• Anthem Data Breach - What Does It Mean For Your Health Plan?
  • March 3, 2015 | Author: Autumn G. Noble
  • Law Firm: McGrath North Mullin & Kratz, PC LLO - Omaha Office
  • Earlier this month, Anthem announced that hackers had stolen information on tens of millions of Anthem Inc. customers in a massive data breach that ranks among the largest in corporate history. While the full scope of the damage is still being assessed, the compromised database contained up to 80 million customer records. So far, we do know that the stolen data includes personal information on insureds including names, birthdays, medical identification numbers, Social Security numbers, street addresses, e-mail addresses and employment information, including income data. Anthem has said that the data compromised does not appear to include credit card or medical information.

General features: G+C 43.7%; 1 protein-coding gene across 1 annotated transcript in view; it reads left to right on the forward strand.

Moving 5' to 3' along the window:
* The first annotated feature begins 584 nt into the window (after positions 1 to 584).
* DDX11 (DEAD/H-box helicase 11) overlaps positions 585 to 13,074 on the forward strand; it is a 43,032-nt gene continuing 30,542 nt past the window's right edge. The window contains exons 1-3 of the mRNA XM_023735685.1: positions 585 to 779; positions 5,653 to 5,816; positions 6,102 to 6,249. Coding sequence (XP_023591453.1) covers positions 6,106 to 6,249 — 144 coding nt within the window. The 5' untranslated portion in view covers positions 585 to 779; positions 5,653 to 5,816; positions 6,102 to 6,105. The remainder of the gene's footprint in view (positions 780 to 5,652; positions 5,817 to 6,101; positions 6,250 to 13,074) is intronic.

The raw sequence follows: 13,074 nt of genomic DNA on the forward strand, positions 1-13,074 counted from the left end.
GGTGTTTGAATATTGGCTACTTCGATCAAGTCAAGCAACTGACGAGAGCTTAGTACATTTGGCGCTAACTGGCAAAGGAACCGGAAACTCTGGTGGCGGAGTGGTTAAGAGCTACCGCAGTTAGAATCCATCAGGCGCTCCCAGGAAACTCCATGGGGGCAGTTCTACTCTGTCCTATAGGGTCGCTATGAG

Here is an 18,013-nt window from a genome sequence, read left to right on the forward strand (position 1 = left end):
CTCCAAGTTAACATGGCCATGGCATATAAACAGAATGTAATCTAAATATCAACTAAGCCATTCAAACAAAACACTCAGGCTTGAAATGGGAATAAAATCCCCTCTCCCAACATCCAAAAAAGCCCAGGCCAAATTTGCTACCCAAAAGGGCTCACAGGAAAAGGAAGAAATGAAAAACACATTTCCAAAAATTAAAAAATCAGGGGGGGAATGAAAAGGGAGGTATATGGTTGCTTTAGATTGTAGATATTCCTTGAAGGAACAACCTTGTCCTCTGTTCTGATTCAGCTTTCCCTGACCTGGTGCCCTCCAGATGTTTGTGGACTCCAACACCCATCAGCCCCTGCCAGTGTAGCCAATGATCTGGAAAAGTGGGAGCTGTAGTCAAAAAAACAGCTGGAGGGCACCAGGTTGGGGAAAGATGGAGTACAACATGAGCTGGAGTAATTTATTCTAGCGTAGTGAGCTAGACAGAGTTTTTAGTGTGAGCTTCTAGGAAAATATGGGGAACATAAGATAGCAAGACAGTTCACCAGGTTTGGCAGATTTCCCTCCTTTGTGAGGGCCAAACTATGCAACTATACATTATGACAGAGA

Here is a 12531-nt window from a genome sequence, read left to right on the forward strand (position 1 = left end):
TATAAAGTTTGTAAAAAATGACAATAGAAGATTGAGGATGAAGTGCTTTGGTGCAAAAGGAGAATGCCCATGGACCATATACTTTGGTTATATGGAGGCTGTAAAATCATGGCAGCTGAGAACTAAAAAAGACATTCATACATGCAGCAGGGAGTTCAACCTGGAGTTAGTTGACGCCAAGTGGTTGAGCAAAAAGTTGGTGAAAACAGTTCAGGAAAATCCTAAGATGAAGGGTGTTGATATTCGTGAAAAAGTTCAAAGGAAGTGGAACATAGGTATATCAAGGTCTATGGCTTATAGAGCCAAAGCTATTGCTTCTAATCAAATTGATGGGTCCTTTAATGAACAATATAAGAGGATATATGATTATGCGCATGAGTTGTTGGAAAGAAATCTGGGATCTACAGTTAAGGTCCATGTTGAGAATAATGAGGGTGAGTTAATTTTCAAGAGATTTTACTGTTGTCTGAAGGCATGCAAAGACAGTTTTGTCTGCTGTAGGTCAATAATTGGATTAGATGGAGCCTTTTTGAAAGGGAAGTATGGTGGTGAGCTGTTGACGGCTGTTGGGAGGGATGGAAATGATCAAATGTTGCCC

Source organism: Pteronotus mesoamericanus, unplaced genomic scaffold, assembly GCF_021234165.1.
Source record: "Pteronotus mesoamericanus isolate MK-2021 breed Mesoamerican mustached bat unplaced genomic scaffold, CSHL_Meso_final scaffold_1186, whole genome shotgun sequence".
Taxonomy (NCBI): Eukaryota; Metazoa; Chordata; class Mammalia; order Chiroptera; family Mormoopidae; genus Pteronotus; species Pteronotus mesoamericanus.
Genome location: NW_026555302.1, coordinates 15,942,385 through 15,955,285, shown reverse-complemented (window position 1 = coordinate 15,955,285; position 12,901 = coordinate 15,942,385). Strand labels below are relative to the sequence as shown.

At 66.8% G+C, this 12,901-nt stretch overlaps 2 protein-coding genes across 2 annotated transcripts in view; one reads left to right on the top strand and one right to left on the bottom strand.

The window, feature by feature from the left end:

Anthem, formerly Wellpoint, is the second-largest health insurer in the United States. The company operates plans including Anthem Blue Cross, Anthem Blue Cross and Blue Shield Amerigroup, and Healthlink. Once identified, affected customers will be contacted by Anthem who will be offering free credit monitoring and identity protection services. In a letter to customers, Anthem CEO, Joseph Swedish, stated, “Anthem’s own associates’ personal information — including my own — was accessed during this security breach. We join you in your concern and frustration, and I assure you that we are working around the clock to do everything we can to further secure your data.”